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397 patients who were 18–65 years of age, had a diagnosis of schizophrenia or schizoaffective disorder according to DSM-IV criteria, had required intensive psychiatric treatment within 24 months before study entry, had received a stable dose of antipsychotic medication for ≥30 days before study entry, had resided at the same address for ≥30 days before study entry, and were judged clinically stable by the principal investigator. Exclusion criteria included another current DSM-IV Axis I diagnosis and an Axis II diagnosis of borderline personality disorder or antisocial personality disorder. 365 patients (92%) (mean age 40 y, 70% men, 48% white) were included in the analysis.
Patients were allocated to 1 of 2 groups. Risperidone was increased from 1 mg/day to 4 mg/day on days 1–3 and doses were adjusted in the range of 2 mg/day to 8 mg/day from day 8 onward. Haloperidol was increased from 2 mg/day to 10 mg/day on days 1–3 and doses were adjusted in the range of 5 mg/day to 20 mg/day from day 8 onward. Lower doses were permitted in rare cases. Antipsychotic medications taken before study entry were gradually reduced during days 1–7 to minimise possible adverse events associated with medication discontinuation.
Main outcome measures
Relapse rates and time to first relapse.
Analyses over the 2.2 year period were done on patients who were assessed at least once during treatment, and data for the time to relapse analysis were censored at time of treatment discontinuation. Median duration of treatment was 364 days in the risperidone group (n=177) and 238 days in the haloperidol group (n=188). Relapse occurred in 45 patients (25%) receiving risperidone and in 75 patients (40%) receiving haloperidol. Risk of relapse was lower in the risperidone group than in the haloperidol group (table⇓).
In patients with schizophrenia or schizoaffective disorder in the outpatient setting, risperidone reduced the risk of relapse more than haloperidol.
Most studies comparing typical with atypical antipsychotics are short term, have high rates of attrition, and use doses of haloperidol that may exaggerate the results of trials in favour of the atypical drug.1 The results of these deficiencies are that little is known about the long term effects of drugs that are often used for many years. The study by Csernansky et al overcomes some of these difficulties.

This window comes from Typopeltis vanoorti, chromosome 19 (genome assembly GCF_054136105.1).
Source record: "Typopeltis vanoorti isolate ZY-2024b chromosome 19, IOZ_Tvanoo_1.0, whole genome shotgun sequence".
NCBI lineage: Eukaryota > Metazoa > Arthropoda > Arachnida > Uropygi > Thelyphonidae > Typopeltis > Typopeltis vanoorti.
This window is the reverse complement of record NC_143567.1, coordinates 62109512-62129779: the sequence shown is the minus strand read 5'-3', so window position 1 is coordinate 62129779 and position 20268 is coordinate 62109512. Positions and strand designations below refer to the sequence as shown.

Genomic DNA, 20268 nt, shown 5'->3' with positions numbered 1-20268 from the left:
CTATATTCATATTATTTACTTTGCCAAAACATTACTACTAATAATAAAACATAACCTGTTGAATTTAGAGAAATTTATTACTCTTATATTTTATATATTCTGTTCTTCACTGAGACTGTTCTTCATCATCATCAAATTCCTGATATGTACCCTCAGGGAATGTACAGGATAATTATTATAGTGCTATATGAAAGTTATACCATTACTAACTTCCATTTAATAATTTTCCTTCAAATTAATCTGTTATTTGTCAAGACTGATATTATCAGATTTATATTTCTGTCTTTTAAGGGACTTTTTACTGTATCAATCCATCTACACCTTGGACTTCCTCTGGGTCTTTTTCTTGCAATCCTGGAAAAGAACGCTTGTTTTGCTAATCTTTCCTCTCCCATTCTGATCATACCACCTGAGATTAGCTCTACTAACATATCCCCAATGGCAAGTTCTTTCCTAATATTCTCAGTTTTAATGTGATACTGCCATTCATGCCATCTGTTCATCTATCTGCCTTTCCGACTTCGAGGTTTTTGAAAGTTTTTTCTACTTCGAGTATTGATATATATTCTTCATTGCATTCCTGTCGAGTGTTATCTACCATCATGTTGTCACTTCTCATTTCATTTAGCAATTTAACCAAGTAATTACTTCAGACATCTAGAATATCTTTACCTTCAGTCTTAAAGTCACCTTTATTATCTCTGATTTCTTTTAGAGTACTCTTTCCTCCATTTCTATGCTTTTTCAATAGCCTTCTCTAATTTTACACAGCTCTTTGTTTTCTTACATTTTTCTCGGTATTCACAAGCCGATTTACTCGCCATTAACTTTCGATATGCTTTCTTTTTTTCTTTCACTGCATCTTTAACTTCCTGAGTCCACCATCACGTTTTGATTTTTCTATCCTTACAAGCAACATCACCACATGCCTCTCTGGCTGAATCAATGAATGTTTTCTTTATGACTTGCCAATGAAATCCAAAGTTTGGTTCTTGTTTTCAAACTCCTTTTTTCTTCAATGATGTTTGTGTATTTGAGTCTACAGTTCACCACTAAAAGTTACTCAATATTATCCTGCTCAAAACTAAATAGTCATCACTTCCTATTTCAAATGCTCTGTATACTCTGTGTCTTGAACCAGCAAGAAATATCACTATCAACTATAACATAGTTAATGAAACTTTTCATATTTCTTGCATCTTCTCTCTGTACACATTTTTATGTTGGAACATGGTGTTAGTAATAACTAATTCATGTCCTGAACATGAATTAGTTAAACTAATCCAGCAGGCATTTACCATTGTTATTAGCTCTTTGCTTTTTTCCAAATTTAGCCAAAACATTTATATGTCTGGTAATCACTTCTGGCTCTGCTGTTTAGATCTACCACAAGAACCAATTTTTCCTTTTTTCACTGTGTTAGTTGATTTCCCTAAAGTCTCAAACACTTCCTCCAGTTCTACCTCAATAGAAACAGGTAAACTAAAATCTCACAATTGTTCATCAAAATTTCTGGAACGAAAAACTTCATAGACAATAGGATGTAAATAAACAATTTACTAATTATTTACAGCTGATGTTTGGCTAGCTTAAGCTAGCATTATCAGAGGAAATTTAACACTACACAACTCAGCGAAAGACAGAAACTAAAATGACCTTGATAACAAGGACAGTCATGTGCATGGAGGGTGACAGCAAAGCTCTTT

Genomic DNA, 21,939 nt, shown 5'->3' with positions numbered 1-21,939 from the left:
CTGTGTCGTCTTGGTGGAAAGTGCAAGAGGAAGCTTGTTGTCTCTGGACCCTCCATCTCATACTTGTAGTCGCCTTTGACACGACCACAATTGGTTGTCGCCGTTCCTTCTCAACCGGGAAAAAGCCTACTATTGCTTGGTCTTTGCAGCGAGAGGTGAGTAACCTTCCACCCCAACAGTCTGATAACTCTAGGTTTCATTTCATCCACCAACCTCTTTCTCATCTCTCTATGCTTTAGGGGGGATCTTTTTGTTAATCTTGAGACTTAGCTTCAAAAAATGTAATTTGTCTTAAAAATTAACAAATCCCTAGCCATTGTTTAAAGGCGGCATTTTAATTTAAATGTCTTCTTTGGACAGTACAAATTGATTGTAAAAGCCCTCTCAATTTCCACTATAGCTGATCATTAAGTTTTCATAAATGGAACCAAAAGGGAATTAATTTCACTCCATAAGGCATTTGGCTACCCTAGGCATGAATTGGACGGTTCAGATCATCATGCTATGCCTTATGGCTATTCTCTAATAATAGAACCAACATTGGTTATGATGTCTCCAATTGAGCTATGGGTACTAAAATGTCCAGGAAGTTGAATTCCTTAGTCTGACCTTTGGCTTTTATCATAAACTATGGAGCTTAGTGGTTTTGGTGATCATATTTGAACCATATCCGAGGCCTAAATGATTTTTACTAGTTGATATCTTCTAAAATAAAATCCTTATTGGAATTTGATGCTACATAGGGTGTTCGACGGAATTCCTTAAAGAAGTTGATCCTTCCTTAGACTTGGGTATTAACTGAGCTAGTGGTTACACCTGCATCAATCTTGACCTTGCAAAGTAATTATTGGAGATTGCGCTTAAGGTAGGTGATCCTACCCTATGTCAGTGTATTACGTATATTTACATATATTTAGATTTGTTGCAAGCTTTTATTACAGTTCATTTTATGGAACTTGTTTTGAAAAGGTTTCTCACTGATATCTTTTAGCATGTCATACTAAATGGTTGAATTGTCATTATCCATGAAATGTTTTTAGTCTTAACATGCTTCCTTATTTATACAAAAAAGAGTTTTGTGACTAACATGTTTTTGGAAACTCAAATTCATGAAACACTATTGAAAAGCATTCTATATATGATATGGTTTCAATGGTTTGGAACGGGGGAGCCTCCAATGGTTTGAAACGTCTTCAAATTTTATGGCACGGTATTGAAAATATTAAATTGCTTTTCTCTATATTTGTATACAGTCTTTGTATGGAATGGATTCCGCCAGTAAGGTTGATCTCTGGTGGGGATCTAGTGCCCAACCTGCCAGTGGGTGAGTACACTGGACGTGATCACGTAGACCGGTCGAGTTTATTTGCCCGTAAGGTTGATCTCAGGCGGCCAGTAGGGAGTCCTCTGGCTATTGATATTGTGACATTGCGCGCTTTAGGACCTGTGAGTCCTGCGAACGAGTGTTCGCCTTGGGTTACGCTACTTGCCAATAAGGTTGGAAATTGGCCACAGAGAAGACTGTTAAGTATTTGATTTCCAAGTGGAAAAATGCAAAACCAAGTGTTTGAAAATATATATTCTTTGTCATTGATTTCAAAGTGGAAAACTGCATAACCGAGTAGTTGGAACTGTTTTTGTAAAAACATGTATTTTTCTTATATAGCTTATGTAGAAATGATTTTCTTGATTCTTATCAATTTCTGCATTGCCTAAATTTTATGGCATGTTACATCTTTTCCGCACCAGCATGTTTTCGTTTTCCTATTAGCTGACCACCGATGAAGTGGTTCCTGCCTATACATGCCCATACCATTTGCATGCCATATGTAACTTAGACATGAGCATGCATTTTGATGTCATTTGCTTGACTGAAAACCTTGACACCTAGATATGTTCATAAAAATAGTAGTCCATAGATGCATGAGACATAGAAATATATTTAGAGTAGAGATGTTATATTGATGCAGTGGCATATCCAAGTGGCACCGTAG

Firstly, the study was done over a longer time period (median duration of risperidone treatment was 1 y) than is usually the case in trials of atypical antipsychotics. Secondly, the study considered patients already in remission. This is an important aspect because in practice atypical antipsychotics are frequently continued for relapse prevention. The positive finding in favour of risperidone is likely to improve confidence in its long term use.
The dose of haloperidol during the trial could be adjusted up to 20 mg daily, although 63% of patients received ≤10 mg/day and 37% received 15–20 mg/day (mean modal daily dose 11.7 mg). Doses of haloperidol >12 mg are probably less well tolerated than lower doses. Trials allowing doses of haloperidol >12 mg may bias the results in favour of the atypical comparator,2 though some have argued that higher doses more accurately reflect clinical practice. Also, the trial excluded patients for a variety of reasons (eg, personality disorder, comorbid medical illness, and substance misuse). This limits the generalisability of the study findings and is likely to mean that any treatment benefits would be smaller in clinical practice.
Compared with some atypical antipsychotics, risperidone already had a stronger evidence base and clinicians have a great deal of experience in its use. The study by Csernansky et al adds considerably to this information by providing data on maintenance efficacy, although the results cannot be generalised to other atypical antipsychotics. Issues surrounding the comparator dose of typical antipsychotic drugs continue to be a concern and until trials can show the superiority of risperidone over optimal doses of haloperidol, doubt will remain in the findings because of the possibility that therapeutic advantages are an artefact of study design.